About four years ago, I had a major life change. I retired. I moved to a new area and became involved in an urban church. My vision of retirement included writing and teaching at a college or perhaps a church. I thought it was a good plan, but it seems that when God got my proposal he just rolled his eyes and laughed.
Learning to be retired - especially for a country mouse trying to be a city mouse - has been difficult, but not without benefits. Our church is nearly half refugees and immigrants, and it's nice to know there are refugee kids, new to America, who consider me their grandpa, and who look to me for help and advice.
The experience, however, has also raised some questions in my mind. A central one concerns how to define Christian. Just who is a Christian? Many of the refugees I know say they are Christians. And listening to their words and watching their lives, I have no doubt that some are. But listening to the words and watching the lives of others leaves me torn: I want to believe their words, but their lives say something else.
In this, they are not different from millions of others in America, folks walking the streets of our cities and identifying themselves as Christians. Too often, like my refugee friends, their lives say something different.
Part of the problem is the balance of culture and scripture. Proper application of scripture will be transformational, meaningful and life-giving in any culture. The gospel does not depend on culture. However, too often we let culture judge the Bible, rather than vice versa. Culture becomes the deciding factor in how the Bible is understood, and how we understand Christianity. Culture determines our behavior and beliefs.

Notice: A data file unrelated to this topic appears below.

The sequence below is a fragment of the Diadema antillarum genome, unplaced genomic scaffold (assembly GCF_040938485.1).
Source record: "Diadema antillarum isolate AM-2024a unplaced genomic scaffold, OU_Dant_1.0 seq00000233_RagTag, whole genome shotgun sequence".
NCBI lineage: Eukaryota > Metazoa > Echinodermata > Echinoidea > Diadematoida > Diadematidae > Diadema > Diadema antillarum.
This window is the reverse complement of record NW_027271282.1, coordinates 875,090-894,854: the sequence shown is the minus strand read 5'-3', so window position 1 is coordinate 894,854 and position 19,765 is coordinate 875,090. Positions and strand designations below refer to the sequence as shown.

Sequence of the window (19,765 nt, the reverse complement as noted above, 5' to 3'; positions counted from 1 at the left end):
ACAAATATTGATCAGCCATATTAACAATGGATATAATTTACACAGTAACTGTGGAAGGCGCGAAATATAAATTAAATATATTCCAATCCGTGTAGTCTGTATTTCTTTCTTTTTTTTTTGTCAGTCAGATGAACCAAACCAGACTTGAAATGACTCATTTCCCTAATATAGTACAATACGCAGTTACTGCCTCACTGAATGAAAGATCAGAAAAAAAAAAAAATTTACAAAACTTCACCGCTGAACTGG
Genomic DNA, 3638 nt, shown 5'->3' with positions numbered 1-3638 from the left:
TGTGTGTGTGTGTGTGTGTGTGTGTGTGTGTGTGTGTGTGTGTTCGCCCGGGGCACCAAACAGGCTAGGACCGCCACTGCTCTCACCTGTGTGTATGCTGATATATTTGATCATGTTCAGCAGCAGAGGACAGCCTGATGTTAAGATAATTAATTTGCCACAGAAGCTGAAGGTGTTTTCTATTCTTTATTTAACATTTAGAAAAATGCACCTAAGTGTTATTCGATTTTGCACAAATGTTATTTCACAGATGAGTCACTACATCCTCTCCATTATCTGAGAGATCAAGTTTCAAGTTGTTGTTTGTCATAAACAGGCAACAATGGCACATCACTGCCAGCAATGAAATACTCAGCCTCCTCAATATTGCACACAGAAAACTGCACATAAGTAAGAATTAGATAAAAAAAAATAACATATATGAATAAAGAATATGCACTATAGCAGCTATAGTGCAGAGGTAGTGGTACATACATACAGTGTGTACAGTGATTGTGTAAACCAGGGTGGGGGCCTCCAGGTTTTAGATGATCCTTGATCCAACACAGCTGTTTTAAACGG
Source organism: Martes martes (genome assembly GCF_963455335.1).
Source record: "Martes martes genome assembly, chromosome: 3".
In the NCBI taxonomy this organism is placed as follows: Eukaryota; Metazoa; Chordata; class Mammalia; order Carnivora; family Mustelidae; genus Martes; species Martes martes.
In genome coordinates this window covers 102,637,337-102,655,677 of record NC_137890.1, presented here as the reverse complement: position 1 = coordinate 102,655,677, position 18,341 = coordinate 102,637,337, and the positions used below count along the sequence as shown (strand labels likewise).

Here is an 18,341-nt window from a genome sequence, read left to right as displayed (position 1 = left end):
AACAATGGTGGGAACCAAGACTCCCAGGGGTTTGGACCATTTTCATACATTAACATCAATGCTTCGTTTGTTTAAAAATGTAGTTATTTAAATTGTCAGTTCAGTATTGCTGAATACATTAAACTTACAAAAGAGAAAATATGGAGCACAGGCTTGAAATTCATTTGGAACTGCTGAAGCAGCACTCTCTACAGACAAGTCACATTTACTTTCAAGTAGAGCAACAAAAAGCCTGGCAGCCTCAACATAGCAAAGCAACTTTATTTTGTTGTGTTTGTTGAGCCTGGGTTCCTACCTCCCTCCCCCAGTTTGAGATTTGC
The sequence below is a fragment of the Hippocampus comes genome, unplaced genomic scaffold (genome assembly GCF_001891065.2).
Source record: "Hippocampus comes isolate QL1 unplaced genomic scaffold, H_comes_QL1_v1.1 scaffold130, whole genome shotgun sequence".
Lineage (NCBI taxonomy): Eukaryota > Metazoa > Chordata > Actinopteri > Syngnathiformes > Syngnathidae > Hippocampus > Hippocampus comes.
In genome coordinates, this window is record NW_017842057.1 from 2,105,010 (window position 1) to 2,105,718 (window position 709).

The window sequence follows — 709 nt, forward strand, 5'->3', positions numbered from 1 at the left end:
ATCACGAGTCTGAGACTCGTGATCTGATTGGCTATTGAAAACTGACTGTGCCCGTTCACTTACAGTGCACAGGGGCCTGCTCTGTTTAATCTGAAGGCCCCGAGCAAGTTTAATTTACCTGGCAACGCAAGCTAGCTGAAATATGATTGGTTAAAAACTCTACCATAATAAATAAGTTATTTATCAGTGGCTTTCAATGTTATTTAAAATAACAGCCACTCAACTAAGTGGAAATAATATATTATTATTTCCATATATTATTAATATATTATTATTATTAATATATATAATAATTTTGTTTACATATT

As a result, "Christian" becomes something utterly foreign to what the Bible teaches. To most evangelical American Christians, for example, a "good Christian" is one who lives a "clean" life - not too much drinking, smoking or swearing, and no obvious domestic abuse or violence. There was once a funny saying, "I don't drink, cuss, smoke or chew, or go with girls who do." Now that would have to be changed: "I don't drink, cuss, smoke or chew - too much."
What is a Christian? Better, what is a follower of Jesus?
The New Testament has much to say about followers of Jesus. Children of light, it calls them. Little Christs. A called-out, sent-in people: Jesus said he was sending his followers - that includes us - just as the Father had sent him. He said we were authorized to act and speak in his name, on his behalf.
He said the world will know we are his followers because we love each other as he loves us. Followers of Jesus grow to love Jesus, and gradually make him the center of their lives.
To be a follower of Jesus is to be called to a new life, in a new creation. It is to be part of a resurrection people, proclaiming new life in Jesus.
That's a far cry from being a nice guy, or from defining your actions by saying, "That's our way. It's how we do things." Even if the Bible clearly says otherwise.
I pray for an outpouring of God's Spirit among my friends. I pray that the power of the Spirit would burst upon them, changing lives, setting people free from an old and deadening culture.
I pray that they would see Jesus, and know the rich, full life that Jesus has for them.
And I pray that same prayer for my church and many other friends.